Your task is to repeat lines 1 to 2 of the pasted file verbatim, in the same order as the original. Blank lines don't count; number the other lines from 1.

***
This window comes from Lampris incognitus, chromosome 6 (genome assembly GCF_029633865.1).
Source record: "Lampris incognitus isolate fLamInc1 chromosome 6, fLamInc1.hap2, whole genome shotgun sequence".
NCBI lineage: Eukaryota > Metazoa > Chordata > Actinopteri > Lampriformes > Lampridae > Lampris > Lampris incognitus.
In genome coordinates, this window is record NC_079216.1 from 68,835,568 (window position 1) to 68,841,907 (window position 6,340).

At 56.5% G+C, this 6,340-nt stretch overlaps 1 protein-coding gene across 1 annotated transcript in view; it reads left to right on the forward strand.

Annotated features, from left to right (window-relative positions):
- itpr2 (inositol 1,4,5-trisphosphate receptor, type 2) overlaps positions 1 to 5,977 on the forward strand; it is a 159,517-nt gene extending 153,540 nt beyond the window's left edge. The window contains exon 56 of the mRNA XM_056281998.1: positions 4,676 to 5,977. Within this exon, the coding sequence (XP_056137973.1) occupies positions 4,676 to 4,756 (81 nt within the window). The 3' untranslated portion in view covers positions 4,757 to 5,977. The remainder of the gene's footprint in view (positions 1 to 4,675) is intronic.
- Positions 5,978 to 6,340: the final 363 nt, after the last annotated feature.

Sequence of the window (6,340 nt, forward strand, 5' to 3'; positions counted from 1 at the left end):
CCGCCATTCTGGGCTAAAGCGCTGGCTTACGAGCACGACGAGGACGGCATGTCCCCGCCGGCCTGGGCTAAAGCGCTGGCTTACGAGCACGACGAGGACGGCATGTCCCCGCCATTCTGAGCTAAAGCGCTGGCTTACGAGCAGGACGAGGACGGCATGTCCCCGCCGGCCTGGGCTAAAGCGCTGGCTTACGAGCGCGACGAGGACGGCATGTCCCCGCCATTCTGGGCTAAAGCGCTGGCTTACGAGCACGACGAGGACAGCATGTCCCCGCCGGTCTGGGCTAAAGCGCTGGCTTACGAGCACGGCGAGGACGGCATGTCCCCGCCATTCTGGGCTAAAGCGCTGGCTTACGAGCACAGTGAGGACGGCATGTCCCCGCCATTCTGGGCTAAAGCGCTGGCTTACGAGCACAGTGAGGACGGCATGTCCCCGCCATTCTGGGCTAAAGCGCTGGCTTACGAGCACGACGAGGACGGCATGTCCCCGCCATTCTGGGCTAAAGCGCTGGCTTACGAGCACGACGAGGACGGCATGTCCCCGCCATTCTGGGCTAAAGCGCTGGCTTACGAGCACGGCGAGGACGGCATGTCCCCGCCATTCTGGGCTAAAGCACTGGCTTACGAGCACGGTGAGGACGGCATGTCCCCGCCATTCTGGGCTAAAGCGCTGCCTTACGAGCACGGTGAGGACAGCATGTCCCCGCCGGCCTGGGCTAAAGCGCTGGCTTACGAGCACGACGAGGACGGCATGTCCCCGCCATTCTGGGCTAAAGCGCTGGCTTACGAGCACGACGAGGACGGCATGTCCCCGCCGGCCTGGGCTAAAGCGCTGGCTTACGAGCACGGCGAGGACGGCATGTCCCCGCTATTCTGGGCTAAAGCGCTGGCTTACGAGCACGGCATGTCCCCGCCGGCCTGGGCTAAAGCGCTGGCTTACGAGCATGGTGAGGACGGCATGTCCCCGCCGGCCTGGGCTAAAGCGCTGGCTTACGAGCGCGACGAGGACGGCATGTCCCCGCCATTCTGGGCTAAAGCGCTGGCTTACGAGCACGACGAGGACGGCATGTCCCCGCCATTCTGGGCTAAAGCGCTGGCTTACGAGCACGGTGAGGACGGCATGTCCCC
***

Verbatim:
This window comes from Lampris incognitus, chromosome 6 (genome assembly GCF_029633865.1).
Source record: "Lampris incognitus isolate fLamInc1 chromosome 6, fLamInc1.hap2, whole genome shotgun sequence".